Our Company History

Active Minerals International started its Life as International Trading Company in 1964. International Trading Company, which came to be known as ITC, was founded by Peter F. Osterchrist and his wife Ingeborg. It started as a one room operation in their home in the traditional American entrepreneurial fashion of many immigrant families. Mr. Osterchrist and his wife were natives of Germany and had immigrated to the United States when Peter got the opportunity to sell Steel for Thyssen. They settled in the Towson area of Baltimore, started their family and grew their business together. Peter began importing steel and selling it on East Coast representing both Thyssen and Sumitomo Corporation from Japan. The steel business became increasingly competitive and the company tried to import and distribute a wide variety of products from Head Skis and Tennis equipment to Flexi dog leashes and other consumer goods.

Peter’s family in Germany were kaolin producers in the Hirschau kaolin district in southern Germany. AKW was the second largest producer of Kaolin in Continental Europe behind English China Clay. In the late 1960’s they contacted Peter to find a source of US kaolin to supplement their own activities in paper and to compete with Engelhard corporation which had become very successful in European markets. Peter made contact with Georgia Kaolin
Company and negotiated the export rights for their kaolin products to Europe, South America and Japan. The business flourished behind Peter’s salesmanship and the strong global demand for kaolin in paper. ITC became a major exporter of kaolin from Georgia selling product for Georgia Kaolin Company, Anglo America Kaolin and ECC America. ITC was one of the first American companies to ship Kaolin in Bulk bags for export markets and the first to combine bulk spray dried clay with Bulk bag cargo loaded on top. They were the first company to successfully export kaolin slurry from the GKI terminal in Savannah to Europe in dedicated bulk slurry vessel. Mr. Osterchrist was innovative and built a global business as a distributor for Georgia kaolin.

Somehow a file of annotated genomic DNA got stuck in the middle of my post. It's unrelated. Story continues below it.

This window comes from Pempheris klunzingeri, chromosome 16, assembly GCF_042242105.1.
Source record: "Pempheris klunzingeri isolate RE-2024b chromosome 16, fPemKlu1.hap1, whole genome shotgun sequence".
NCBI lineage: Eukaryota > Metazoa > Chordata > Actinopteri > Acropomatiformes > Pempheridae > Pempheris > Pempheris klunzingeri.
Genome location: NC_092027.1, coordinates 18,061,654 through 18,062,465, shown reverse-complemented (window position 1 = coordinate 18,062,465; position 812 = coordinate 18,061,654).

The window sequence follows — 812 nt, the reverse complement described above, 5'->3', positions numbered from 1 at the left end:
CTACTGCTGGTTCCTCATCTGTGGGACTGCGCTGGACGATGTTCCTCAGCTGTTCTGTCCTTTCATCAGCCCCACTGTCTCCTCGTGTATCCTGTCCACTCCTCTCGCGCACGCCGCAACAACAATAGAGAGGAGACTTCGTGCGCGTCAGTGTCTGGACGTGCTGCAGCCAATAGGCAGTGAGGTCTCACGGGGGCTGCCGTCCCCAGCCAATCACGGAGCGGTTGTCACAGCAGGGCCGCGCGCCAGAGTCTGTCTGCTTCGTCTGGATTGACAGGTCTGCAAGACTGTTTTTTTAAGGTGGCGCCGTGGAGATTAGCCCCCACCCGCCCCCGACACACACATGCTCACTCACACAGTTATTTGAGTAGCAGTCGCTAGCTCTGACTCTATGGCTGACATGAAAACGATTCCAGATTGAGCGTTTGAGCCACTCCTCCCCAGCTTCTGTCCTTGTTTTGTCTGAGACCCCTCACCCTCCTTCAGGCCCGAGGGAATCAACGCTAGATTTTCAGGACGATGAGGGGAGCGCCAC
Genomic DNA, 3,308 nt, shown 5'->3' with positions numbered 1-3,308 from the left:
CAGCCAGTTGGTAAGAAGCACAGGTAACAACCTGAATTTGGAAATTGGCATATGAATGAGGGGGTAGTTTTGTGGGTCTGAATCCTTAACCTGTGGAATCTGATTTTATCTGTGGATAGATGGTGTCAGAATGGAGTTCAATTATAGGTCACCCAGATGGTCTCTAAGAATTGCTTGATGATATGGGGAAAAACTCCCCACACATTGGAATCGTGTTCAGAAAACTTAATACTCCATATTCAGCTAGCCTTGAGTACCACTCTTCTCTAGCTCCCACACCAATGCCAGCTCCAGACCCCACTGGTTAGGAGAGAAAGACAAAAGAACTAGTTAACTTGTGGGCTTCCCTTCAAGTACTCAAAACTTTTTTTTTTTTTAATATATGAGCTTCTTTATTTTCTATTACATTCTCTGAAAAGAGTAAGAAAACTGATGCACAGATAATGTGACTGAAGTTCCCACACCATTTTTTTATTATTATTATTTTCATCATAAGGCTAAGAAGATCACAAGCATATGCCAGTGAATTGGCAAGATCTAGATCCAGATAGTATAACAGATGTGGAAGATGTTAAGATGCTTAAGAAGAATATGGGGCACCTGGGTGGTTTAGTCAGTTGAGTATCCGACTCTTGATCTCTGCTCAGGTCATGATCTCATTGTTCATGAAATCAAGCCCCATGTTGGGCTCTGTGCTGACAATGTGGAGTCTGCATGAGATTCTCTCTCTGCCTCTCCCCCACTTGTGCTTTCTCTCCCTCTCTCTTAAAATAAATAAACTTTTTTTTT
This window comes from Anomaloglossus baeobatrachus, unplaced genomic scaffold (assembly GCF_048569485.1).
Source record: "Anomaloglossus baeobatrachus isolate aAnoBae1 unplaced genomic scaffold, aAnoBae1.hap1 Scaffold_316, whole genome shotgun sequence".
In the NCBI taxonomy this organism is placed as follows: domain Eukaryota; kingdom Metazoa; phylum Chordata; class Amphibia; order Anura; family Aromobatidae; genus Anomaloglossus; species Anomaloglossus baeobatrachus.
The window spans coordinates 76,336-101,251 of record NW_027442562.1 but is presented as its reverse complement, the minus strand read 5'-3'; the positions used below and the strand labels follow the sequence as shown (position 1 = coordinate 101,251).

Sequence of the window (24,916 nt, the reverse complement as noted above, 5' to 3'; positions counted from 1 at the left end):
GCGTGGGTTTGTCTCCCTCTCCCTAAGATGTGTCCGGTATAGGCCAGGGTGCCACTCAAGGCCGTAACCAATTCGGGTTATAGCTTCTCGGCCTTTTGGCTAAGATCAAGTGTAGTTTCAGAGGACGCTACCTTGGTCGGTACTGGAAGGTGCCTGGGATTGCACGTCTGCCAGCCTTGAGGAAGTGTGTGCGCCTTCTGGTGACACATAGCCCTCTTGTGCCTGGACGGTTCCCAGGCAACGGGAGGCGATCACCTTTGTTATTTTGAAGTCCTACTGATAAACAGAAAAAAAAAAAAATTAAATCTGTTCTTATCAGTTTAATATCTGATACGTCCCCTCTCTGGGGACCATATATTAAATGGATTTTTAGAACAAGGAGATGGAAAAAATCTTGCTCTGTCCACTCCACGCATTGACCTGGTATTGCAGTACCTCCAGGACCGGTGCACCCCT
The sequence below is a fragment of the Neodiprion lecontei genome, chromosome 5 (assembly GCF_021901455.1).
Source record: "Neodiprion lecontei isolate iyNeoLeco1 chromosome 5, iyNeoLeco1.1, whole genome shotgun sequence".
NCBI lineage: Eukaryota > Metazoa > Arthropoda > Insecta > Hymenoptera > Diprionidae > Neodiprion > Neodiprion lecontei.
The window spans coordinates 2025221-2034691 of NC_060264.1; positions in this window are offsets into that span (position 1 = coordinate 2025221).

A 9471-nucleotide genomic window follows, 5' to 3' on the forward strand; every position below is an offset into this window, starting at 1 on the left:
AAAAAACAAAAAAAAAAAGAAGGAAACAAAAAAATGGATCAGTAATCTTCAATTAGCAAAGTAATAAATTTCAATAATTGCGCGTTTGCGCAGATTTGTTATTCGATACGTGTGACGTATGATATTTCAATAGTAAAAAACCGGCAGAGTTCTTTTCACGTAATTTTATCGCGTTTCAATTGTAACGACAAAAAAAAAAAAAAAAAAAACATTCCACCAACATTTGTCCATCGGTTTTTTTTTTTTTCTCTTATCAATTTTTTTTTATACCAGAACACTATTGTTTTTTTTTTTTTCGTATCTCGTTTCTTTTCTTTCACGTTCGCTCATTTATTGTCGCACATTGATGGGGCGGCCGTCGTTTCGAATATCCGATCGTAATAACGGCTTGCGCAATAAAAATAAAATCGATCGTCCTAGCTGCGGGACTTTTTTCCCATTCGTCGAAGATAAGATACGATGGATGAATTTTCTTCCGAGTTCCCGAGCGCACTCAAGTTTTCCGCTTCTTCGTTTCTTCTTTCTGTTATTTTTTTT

In 1973, ITC acquired a bankrupt Japanese company called Fuji Kaolin located in Fuji, Japan in the shadow of the great dormant volcano, Mt. Fuji. Fuji Kaolin had tried to import kaolin from Indonesia to process and compete with American kaolin producers. That idea proved to be a losing battle since the American clays were the best in the world for paper coating and high shear rheology. The Fuji plant site was right next to one of the largest paper mills in Japan. Realizing his strategic site, Peter joined forces with English China Clay Co in a 50-50 joint venture and introduced the first supply of water ground calcium carbonate to the Japanese paper industry for paper coating. The technology was a huge success and the business grew to two other locations providing WGCC to other large Japanese Paper producers. ITC was one of the first American companies to establish a wholly owned subsidiary in Japan when it acquired Fuji Kaolin. Its presence in Japan gave the company a unique German Japanese focus where it participated in the growth of the two largest and fastest growing economies of the 70’s and early 80’s.

In the early 1980’s the European portion of the business was sold to AKW and they formed a joint venture with Georgia Kaolin called Euroclay. ITC focused its activities in Japan which was growing very rapidly. In March 1984 Dennis Parker was hired as Business Development Manager to diversify ITC into other markets other than the paper industry. The same year Kas Sakurai was hired and the team set out to build a business in Japan. Japan is a very difficult market for any company to enter with new products and ideas but gradually Sakurai and Parker built a business consisting of attapulgite, water washed kaolin, and air float kaolin. Their success allowed Parker to expand sales into Taiwan, Korea, Southeast Asia and Australia. By 1989 the business had grown to the extent that Robert Purcell and Jack Whiteford joined the team to expand our sales beachhead in Asian markets.